Students Sing for Charity at NKoachElla

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September 18, 2017

11:26 PM

This past Thursday, Nu Kappa Epsilon, in partnership with Alpha Phi Omega Nu Rho, encouraged student artistry and supported the national charity Songs for Kids at their NKoachElla event. In Trinkle Hall, students were treated to a show of student led entertainment and even a surprise proposal with the ticket sales going directly to charity.

According to NKE’s philanthropy chair Emmel El-Fiky, NKoachElla raised $1,200 for Songs for Kids and sold over 100 tickets. Student musical groups Passing Notes, Bhangra, The Gentlemen of the College, Dull Ache, Ashley Mitchell, Pilot Speaking, Emma and Josh and Talk to Plants performed from 6:30 p.m. to 11 p.m. Photo booths, a raffle and snacks kept donors entertained between shows.

Nu Kappa Epsilon, the only music sorority on campus, has been a long-time partner of Songs for Kids. NKE has usually had smaller events like bake sales in support of the philanthropy.

“We wanted to do something more serious with them,” Catalina Rubio ’19, vice president of NKE, said, referring to Songs for Kids.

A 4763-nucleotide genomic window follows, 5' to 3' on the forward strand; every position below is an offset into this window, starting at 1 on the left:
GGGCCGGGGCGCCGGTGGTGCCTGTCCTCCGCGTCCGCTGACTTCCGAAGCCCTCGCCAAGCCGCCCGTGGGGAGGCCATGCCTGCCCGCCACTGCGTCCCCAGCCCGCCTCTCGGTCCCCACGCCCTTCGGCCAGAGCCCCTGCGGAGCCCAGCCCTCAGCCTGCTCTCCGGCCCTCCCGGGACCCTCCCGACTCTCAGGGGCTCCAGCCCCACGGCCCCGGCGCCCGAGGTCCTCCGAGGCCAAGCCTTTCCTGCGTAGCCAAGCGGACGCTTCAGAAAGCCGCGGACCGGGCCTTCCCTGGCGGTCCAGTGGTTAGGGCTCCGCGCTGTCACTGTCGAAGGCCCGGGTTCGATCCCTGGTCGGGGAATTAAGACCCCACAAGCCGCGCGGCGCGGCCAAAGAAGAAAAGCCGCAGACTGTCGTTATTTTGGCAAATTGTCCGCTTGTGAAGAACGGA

To bring even a smile for 10 minutes to somebody can change a kid’s week.

In order to host a larger event, NKE looked to APO. The large on-campus service fraternity was happy to partner with NKE.

“They thought we would be good as far as providing manpower and sponsor financially,” APO President Dana Baraki ’17 said. “They reached out to me over the summer about potentially sponsoring the event.”

Songs for Kids is a nation-wide philanthropy working in children’s hospitals across five states. The philanthropy gives children a creative outlet to help deal with their illnesses through song and musical performance. Josh Rifkind, the founder and president of Songs for Kids, attended NKoachElla.

“It allows them to express themselves, really, at a time when there is so much focus on their illness,” Rifkind said. “Like most of the people who are dealing with them are tending to very important health needs, and we offer more than just a diversion. It allows them to remind themselves that they’re still kids,”

Song for Kids does not currently operate in Virginia, though Rifkind is currently considering expanding the program.

Caroline Semmelmeier ‘18, the president of NKE, was particularly passionate for the cause of Songs for Kids.

“I think the hard thing particularly about children is that when you’re terminally ill you have no childhood sometimes,” Semmelmeier said. “To bring even a smile for 10 minutes to somebody can change a kid’s week,”

NKE made a point of bringing together a diverse group of student performers for the event to highlight the talent of the student community.

“It brings the whole community together,” Rachel Blanco ‘18, the president of Passing Notes, which performed at the event, said.

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